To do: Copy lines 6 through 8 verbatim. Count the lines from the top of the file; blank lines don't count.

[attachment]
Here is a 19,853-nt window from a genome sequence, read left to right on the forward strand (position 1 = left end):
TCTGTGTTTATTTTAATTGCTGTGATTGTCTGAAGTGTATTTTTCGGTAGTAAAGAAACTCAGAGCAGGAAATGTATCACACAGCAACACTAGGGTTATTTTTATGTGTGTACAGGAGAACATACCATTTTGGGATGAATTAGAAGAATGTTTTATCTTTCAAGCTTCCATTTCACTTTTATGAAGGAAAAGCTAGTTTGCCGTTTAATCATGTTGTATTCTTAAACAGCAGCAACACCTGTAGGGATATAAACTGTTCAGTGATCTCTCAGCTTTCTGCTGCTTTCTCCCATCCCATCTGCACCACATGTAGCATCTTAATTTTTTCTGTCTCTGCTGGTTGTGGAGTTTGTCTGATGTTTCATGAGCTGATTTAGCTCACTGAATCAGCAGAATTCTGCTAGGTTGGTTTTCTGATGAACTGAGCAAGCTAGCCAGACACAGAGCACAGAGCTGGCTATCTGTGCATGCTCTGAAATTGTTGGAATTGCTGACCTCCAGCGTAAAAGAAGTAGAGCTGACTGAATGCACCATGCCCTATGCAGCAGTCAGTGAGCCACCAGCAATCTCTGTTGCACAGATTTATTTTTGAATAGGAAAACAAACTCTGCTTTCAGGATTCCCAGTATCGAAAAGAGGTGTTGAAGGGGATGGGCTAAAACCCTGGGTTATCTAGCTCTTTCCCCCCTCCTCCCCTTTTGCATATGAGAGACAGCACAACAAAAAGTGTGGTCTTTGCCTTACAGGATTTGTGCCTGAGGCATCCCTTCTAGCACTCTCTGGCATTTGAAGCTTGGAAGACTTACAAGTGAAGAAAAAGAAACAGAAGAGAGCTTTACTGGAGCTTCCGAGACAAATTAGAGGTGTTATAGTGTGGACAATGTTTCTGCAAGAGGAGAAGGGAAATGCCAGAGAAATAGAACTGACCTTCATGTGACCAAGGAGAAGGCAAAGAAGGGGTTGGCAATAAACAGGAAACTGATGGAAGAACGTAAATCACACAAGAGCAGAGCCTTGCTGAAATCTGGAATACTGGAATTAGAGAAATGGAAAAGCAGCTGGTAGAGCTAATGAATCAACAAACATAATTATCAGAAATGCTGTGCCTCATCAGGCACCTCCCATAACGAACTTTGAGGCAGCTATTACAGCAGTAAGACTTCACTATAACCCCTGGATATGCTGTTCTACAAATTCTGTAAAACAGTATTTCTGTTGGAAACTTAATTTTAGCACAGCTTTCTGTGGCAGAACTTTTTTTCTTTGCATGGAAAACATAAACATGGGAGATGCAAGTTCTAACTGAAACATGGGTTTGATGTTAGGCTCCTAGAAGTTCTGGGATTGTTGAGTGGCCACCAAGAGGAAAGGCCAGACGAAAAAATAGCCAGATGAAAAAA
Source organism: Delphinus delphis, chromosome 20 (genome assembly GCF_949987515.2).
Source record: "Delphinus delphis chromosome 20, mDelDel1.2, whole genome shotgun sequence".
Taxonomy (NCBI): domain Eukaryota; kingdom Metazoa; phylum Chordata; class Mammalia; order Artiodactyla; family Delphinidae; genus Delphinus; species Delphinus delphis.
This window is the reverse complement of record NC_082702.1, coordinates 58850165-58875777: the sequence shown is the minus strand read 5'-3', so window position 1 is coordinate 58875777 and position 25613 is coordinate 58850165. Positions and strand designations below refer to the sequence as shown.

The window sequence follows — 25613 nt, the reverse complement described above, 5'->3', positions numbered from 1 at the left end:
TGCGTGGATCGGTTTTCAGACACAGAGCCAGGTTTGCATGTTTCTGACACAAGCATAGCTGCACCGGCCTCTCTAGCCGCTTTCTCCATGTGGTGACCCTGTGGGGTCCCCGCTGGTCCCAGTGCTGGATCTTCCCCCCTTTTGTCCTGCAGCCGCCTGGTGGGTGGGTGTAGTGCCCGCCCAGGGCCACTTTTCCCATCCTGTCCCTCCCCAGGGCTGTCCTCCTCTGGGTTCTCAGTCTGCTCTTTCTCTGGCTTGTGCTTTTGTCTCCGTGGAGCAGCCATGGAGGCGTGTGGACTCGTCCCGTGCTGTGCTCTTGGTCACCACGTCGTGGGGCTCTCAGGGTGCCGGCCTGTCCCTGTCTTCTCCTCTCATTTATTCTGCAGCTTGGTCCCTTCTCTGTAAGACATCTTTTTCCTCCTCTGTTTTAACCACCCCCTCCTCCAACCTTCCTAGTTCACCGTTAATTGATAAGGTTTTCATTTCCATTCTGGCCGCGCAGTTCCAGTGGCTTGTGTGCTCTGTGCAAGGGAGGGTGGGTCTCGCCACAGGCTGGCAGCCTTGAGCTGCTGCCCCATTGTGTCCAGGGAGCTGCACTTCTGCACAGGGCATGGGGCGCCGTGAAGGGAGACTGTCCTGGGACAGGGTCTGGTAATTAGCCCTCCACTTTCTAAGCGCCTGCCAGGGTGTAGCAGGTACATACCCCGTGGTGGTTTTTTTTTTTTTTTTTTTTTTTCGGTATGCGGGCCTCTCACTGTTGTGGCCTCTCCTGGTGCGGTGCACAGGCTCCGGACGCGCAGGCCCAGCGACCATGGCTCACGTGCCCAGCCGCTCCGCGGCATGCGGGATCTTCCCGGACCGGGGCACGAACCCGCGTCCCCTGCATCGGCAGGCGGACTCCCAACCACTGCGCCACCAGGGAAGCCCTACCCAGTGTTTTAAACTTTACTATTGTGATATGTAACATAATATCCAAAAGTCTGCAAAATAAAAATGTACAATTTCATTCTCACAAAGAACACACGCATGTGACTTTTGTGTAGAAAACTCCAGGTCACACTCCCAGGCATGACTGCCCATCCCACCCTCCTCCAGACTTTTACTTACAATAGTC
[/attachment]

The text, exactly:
This window is the reverse complement of record NC_082702.1, coordinates 58850165-58875777: the sequence shown is the minus strand read 5'-3', so window position 1 is coordinate 58875777 and position 25613 is coordinate 58850165. Positions and strand designations below refer to the sequence as shown.

The window sequence follows — 25613 nt, the reverse complement described above, 5'->3', positions numbered from 1 at the left end:
TGCGTGGATCGGTTTTCAGACACAGAGCCAGGTTTGCATGTTTCTGACACAAGCATAGCTGCACCGGCCTCTCTAGCCGCTTTCTCCATGTGGTGACCCTGTGGGGTCCCCGCTGGTCCCAGTGCTGGATCTTCCCCCCTTTTGTCCTGCAGCCGCCTGGTGGGTGGGTGTAGTGCCCGCCCAGGGCCACTTTTCCCATCCTGTCCCTCCCCAGGGCTGTCCTCCTCTGGGTTCTCAGTCTGCTCTTTCTCTGGCTTGTGCTTTTGTCTCCGTGGAGCAGCCATGGAGGCGTGTGGACTCGTCCCGTGCTGTGCTCTTGGTCACCACGTCGTGGGGCTCTCAGGGTGCCGGCCTGTCCCTGTCTTCTCCTCTCATTTATTCTGCAGCTTGGTCCCTTCTCTGTAAGACATCTTTTTCCTCCTCTGTTTTAACCACCCCCTCCTCCAACCTTCCTAGTTCACCGTTAATTGATAAGGTTTTCATTTCCATTCTGGCCGCGCAGTTCCAGTGGCTTGTGTGCTCTGTGCAAGGGAGGGTGGGTCTCGCCACAGGCTGGCAGCCTTGAGCTGCTGCCCCATTGTGTCCAGGGAGCTGCACTTCTGCACAGGGCATGGGGCGCCGTGAAGGGAGACTGTCCTGGGACAGGGTCTGGTAATTAGCCCTCCACTTTCTAAGCGCCTGCCAGGGTGTAGCAGGTACATACCCCGTGGTGGTTTTTTTTTTTTTTTTTTTTTTTCGGTATGCGGGCCTCTCACTGTTGTGGCCTCTCCTGGTGCGGTGCACAGGCTCCGGACGCGCAGGCCCAGCGACCATGGCTCACGTGCCCAGCCGCTCCGCGGCATGCGGGATCTTCCCGGACCGGGGCACGAACCCGCGTCCCCTGCATCGGCAGGCGGACTCCCAACCACTGCGCCACCAGGGAAGCCCTACCCAGTGTTTTAAACTTTACTATTGTGATATGTAACATAATATCCAAAAGTCTGCAAAATAAAAATGTACAATTTCATTCTCACAAAGAACACACGCATGTGACTTTTGTGTAGAAAACTCCAGGTCACACTCCCAGGCATGACTGCCCATCCCACCCTCCTCCAGACTTTTACTTACAATAGTC